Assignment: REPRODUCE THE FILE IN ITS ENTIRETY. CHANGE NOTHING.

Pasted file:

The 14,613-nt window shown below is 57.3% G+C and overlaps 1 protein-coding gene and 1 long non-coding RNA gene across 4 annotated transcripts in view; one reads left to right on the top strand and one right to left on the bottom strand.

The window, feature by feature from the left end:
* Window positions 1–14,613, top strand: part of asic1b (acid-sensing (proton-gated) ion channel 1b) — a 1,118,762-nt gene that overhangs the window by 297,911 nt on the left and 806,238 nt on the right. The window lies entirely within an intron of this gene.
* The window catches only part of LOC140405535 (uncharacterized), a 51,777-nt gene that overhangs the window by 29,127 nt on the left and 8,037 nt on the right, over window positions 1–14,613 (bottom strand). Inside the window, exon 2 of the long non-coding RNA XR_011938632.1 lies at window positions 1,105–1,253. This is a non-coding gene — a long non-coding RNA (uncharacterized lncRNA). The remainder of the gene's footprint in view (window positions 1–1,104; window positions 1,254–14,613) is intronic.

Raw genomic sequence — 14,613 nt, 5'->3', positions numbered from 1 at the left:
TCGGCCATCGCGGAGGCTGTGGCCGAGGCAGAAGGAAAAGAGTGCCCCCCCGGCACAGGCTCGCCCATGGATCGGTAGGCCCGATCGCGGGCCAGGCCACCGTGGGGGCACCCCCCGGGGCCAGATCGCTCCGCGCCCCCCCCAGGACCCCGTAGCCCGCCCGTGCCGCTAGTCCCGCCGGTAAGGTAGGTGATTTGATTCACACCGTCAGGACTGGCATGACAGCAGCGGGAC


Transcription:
The 14,613-nt window shown below is 57.3% G+C and overlaps 1 protein-coding gene and 1 long non-coding RNA gene across 4 annotated transcripts in view; one reads left to right on the top strand and one right to left on the bottom strand.

The window, feature by feature from the left end:
* Window positions 1–14,613, top strand: part of asic1b (acid-sensing (proton-gated) ion channel 1b) — a 1,118,762-nt gene that overhangs the window by 297,911 nt on the left and 806,238 nt on the right. The window lies entirely within an intron of this gene.
* The window catches only part of LOC140405535 (uncharacterized), a 51,777-nt gene that overhangs the window by 29,127 nt on the left and 8,037 nt on the right, over window positions 1–14,613 (bottom strand). Inside the window, exon 2 of the long non-coding RNA XR_011938632.1 lies at window positions 1,105–1,253. This is a non-coding gene — a long non-coding RNA (uncharacterized lncRNA). The remainder of the gene's footprint in view (window positions 1–1,104; window positions 1,254–14,613) is intronic.

Raw genomic sequence — 14,613 nt, 5'->3', positions numbered from 1 at the left:
TCGGCCATCGCGGAGGCTGTGGCCGAGGCAGAAGGAAAAGAGTGCCCCCCCGGCACAGGCTCGCCCATGGATCGGTAGGCCCGATCGCGGGCCAGGCCACCGTGGGGGCACCCCCCGGGGCCAGATCGCTCCGCGCCCCCCCCAGGACCCCGTAGCCCGCCCGTGCCGCTAGTCCCGCCGGTAAGGTAGGTGATTTGATTCACACCGTCAGGACTGGCATGACAGCAGCGGGAC